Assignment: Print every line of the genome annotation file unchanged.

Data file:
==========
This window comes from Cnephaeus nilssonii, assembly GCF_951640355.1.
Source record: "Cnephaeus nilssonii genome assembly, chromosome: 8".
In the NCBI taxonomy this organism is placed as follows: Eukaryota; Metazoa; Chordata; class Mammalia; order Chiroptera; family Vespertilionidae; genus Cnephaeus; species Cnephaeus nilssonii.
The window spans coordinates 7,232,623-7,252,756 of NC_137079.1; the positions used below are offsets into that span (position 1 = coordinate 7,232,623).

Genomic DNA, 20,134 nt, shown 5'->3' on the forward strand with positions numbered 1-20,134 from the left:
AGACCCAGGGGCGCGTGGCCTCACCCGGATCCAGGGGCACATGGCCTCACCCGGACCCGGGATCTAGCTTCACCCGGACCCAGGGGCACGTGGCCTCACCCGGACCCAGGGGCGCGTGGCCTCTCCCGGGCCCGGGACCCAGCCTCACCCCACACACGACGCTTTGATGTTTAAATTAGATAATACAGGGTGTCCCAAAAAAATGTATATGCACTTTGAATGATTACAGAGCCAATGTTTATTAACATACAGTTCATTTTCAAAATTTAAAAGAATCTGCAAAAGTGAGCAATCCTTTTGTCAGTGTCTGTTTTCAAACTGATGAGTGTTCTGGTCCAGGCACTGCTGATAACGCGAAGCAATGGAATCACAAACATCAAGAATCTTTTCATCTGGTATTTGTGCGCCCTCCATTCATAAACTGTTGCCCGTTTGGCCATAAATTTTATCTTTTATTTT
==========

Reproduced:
This window comes from Cnephaeus nilssonii, assembly GCF_951640355.1.
Source record: "Cnephaeus nilssonii genome assembly, chromosome: 8".
In the NCBI taxonomy this organism is placed as follows: Eukaryota; Metazoa; Chordata; class Mammalia; order Chiroptera; family Vespertilionidae; genus Cnephaeus; species Cnephaeus nilssonii.
The window spans coordinates 7,232,623-7,252,756 of NC_137079.1; the positions used below are offsets into that span (position 1 = coordinate 7,232,623).

Genomic DNA, 20,134 nt, shown 5'->3' on the forward strand with positions numbered 1-20,134 from the left:
AGACCCAGGGGCGCGTGGCCTCACCCGGATCCAGGGGCACATGGCCTCACCCGGACCCGGGATCTAGCTTCACCCGGACCCAGGGGCACGTGGCCTCACCCGGACCCAGGGGCGCGTGGCCTCTCCCGGGCCCGGGACCCAGCCTCACCCCACACACGACGCTTTGATGTTTAAATTAGATAATACAGGGTGTCCCAAAAAAATGTATATGCACTTTGAATGATTACAGAGCCAATGTTTATTAACATACAGTTCATTTTCAAAATTTAAAAGAATCTGCAAAAGTGAGCAATCCTTTTGTCAGTGTCTGTTTTCAAACTGATGAGTGTTCTGGTCCAGGCACTGCTGATAACGCGAAGCAATGGAATCACAAACATCAAGAATCTTTTCATCTGGTATTTGTGCGCCCTCCATTCATAAACTGTTGCCCGTTTGGCCATAAATTTTATCTTTTATTTT